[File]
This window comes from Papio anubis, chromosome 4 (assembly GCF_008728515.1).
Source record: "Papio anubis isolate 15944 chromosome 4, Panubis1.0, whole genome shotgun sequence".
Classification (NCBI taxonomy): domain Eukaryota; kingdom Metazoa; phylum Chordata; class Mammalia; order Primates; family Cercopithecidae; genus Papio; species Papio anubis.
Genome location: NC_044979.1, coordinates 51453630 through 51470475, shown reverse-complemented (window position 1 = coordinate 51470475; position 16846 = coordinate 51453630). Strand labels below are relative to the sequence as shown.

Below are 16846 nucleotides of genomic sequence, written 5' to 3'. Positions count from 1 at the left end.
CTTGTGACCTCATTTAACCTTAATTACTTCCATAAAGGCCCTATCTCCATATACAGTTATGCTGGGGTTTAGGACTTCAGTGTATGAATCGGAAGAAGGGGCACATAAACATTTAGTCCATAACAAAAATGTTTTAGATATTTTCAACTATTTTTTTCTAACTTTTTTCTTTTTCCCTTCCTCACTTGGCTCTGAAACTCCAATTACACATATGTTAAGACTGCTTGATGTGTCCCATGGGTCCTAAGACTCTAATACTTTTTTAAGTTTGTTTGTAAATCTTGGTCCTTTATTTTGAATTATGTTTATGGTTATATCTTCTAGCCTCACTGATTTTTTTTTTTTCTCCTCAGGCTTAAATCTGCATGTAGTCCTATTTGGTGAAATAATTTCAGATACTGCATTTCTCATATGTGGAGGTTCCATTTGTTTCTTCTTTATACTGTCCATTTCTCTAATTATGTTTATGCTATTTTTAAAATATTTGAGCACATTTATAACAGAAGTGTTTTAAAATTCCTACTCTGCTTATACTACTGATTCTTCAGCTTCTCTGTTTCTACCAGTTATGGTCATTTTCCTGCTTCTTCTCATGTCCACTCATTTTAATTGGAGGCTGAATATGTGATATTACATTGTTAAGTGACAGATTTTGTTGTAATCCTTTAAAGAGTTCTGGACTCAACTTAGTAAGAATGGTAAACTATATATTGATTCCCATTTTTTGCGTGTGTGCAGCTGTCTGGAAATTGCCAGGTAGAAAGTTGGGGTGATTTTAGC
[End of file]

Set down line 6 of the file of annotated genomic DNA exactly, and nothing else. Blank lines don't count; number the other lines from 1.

CTTGTGACCTCATTTAACCTTAATTACTTCCATAAAGGCCCTATCTCCATATACAGTTATGCTGGGGTTTAGGACTTCAGTGTATGAATCGGAAGAAGGGGCACATAAACATTTAGTCCATAACAAAAATGTTTTAGATATTTTCAACTATTTTTTTCTAACTTTTTTCTTTTTCCCTTCCTCACTTGGCTCTGAAACTCCAATTACACATATGTTAAGACTGCTTGATGTGTCCCATGGGTCCTAAGACTCTAATACTTTTTTAAGTTTGTTTGTAAATCTTGGTCCTTTATTTTGAATTATGTTTATGGTTATATCTTCTAGCCTCACTGATTTTTTTTTTTTCTCCTCAGGCTTAAATCTGCATGTAGTCCTATTTGGTGAAATAATTTCAGATACTGCATTTCTCATATGTGGAGGTTCCATTTGTTTCTTCTTTATACTGTCCATTTCTCTAATTATGTTTATGCTATTTTTAAAATATTTGAGCACATTTATAACAGAAGTGTTTTAAAATTCCTACTCTGCTTATACTACTGATTCTTCAGCTTCTCTGTTTCTACCAGTTATGGTCATTTTCCTGCTTCTTCTCATGTCCACTCATTTTAATTGGAGGCTGAATATGTGATATTACATTGTTAAGTGACAGATTTTGTTGTAATCCTTTAAAGAGTTCTGGACTCAACTTAGTAAGAATGGTAAACTATATATTGATTCCCATTTTTTGCGTGTGTGCAGCTGTCTGGAAATTGCCAGGTAGAAAGTTGGGGTGATTTTAGC